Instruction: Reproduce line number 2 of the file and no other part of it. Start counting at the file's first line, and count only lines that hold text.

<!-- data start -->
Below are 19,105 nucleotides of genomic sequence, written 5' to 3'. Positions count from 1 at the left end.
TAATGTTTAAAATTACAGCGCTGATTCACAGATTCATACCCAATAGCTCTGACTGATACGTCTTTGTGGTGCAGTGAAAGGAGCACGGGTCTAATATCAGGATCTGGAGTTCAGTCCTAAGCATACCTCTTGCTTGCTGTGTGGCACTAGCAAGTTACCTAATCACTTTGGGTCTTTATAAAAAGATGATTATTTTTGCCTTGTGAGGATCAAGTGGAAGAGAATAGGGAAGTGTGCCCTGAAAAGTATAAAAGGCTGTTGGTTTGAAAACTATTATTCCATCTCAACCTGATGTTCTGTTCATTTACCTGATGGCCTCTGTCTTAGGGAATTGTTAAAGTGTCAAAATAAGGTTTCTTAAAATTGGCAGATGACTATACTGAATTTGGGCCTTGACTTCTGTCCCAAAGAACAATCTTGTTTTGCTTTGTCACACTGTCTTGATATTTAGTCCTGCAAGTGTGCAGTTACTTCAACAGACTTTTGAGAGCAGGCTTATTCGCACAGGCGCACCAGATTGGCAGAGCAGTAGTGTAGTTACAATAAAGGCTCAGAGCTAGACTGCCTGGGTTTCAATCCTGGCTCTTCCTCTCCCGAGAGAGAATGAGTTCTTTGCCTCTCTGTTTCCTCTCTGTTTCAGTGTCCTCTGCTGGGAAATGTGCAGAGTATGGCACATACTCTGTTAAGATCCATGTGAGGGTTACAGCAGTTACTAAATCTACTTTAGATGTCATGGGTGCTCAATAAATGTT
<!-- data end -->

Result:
TAATGTTTAAAATTACAGCGCTGATTCACAGATTCATACCCAATAGCTCTGACTGATACGTCTTTGTGGTGCAGTGAAAGGAGCACGGGTCTAATATCAGGATCTGGAGTTCAGTCCTAAGCATACCTCTTGCTTGCTGTGTGGCACTAGCAAGTTACCTAATCACTTTGGGTCTTTATAAAAAGATGATTATTTTTGCCTTGTGAGGATCAAGTGGAAGAGAATAGGGAAGTGTGCCCTGAAAAGTATAAAAGGCTGTTGGTTTGAAAACTATTATTCCATCTCAACCTGATGTTCTGTTCATTTACCTGATGGCCTCTGTCTTAGGGAATTGTTAAAGTGTCAAAATAAGGTTTCTTAAAATTGGCAGATGACTATACTGAATTTGGGCCTTGACTTCTGTCCCAAAGAACAATCTTGTTTTGCTTTGTCACACTGTCTTGATATTTAGTCCTGCAAGTGTGCAGTTACTTCAACAGACTTTTGAGAGCAGGCTTATTCGCACAGGCGCACCAGATTGGCAGAGCAGTAGTGTAGTTACAATAAAGGCTCAGAGCTAGACTGCCTGGGTTTCAATCCTGGCTCTTCCTCTCCCGAGAGAGAATGAGTTCTTTGCCTCTCTGTTTCCTCTCTGTTTCAGTGTCCTCTGCTGGGAAATGTGCAGAGTATGGCACATACTCTGTTAAGATCCATGTGAGGGTTACAGCAGTTACTAAATCTACTTTAGATGTCATGGGTGCTCAATAAATGTT